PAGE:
Magnetic Domain Imaging

Magnetic domain observations were carried out using the magneto-optic indicator film (MOIF) technique39. After applying a saturating field to the film, we reduced the applied magnetic field, H, (along the [] direction) to zero, reversed its direction and increased it to a finite value of 4.5 ± 0.2 kA/m (μ0H = 5.6 ± 0.2 mT) which is just below the coercivity of the thin film. The indicator film’s in-plane magnetization can be rotated out of the plane in places where there is flux leakage from the sample, for example at a domain wall or at an edge of the sample. As a consequence, light incident upon the indicator film experiences a large magneto-optic Faraday rotation where the film is magnetized perpendicular to the plane. From the polarization contrast at these locations, an image of domain walls in the sample can be generated.

Additional Information

How to cite this article: Staruch, M. et al. Reversible strain control of magnetic anisotropy in magnetoelectric heterostructures at room temperature. Sci. Rep. 6, 37429; doi: 10.1038/srep37429 (2016).

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Acknowledgements

Funding for this project was provided by the Office of Naval Research (ONR) through the Naval Research Laboratory’s Basic Research Program. Author M.S.’s work at the Naval Research Laboratory and author D.G’s work at the National Institute of Standards and Technology were supported in part by the National Research Council under the Research Associateship Program.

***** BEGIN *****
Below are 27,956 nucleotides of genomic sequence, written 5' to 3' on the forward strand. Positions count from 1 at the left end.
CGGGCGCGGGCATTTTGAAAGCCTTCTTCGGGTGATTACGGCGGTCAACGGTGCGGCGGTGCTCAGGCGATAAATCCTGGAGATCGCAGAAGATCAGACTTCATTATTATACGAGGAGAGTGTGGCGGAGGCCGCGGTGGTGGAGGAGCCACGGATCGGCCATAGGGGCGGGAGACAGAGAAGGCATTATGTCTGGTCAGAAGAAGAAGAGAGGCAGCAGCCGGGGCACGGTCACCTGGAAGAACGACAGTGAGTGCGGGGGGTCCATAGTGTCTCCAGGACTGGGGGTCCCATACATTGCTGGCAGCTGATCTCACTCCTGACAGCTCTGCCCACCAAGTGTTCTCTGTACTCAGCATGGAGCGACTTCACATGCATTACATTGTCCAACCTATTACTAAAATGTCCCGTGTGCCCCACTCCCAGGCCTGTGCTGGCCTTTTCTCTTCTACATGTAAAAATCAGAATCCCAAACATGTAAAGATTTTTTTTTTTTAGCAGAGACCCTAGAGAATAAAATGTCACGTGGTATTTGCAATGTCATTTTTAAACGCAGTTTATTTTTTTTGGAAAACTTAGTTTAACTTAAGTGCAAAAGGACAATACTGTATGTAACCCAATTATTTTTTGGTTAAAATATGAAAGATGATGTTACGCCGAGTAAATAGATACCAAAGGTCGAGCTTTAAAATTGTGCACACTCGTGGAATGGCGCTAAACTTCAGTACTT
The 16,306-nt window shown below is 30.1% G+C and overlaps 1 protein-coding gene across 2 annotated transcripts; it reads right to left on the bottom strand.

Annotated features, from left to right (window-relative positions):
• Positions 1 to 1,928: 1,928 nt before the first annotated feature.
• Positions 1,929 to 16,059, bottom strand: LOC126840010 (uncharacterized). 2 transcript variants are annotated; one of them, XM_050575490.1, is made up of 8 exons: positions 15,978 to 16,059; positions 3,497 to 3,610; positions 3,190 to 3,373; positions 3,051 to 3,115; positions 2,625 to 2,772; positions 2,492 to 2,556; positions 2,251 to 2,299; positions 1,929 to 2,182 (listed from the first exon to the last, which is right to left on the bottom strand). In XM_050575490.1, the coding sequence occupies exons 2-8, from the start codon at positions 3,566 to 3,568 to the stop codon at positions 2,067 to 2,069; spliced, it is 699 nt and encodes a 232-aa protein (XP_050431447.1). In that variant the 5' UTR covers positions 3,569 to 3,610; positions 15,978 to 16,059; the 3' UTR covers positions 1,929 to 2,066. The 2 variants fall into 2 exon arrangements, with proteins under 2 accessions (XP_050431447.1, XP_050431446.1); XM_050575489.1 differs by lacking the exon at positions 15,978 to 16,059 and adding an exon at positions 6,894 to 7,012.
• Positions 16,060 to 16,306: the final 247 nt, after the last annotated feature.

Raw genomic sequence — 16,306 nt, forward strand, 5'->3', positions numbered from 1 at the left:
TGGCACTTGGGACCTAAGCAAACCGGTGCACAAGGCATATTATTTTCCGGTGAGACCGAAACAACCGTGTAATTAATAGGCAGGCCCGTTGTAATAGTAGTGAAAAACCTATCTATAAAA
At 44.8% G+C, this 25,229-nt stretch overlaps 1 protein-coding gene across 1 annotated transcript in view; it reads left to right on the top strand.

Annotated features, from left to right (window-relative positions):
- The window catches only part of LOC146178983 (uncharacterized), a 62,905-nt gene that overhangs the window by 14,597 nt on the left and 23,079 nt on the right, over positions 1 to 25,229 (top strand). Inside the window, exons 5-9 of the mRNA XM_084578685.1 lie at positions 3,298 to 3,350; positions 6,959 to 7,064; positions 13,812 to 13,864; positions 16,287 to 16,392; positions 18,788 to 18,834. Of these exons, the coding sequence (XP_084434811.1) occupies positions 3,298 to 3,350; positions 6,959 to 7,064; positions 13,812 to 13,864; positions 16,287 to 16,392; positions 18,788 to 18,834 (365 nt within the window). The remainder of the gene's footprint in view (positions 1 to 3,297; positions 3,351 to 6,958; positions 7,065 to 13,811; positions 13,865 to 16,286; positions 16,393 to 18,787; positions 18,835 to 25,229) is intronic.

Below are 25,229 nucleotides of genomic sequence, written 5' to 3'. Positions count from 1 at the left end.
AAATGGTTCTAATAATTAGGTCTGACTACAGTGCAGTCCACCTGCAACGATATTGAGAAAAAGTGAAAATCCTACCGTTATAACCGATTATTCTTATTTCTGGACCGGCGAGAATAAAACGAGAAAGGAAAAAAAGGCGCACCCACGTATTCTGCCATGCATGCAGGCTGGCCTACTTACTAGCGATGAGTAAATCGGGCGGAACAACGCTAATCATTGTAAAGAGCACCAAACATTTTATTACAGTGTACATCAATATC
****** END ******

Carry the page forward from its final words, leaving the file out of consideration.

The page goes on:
Author information

Affiliations

  1. Materials Science and Technology Division, Naval Research Laboratory, Washington, DC 20375, USA

    • Margo Staruch
    • , Shu Fan Cheng
    • , Konrad Bussmann
    •  & Peter Finkel
  2. Materials Science and Engineering Division, National Institute of Standards and Technology, Gaithersburg, MD, 20899-8552, USA

    • Daniel B. Gopman
    • , Yury L. Iunin
    •  & Robert D. Shull
  3. Institute of Solid State Physics, Russian Academy of Science, Chernogolovka, 142432, Russia

    • Yury L. Iunin

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Contributions

M.S. and P.F. wrote the main manuscripts and also performed magnetic, piezoelectric and magnetoelectric measurements and data analysis. K.B. and S.C. fabricated the magnetic films. D.G., R.S., and Y.I. performed MOIF measurements and analysis. All authors reviewed the manuscript.

Competing interests

The authors declare no competing financial interests.

Corresponding author

Correspondence to Peter Finkel.

Supplementary information

About this article

Publication history

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Accepted

Published

DOI

https://doi.org/10.1038/srep37429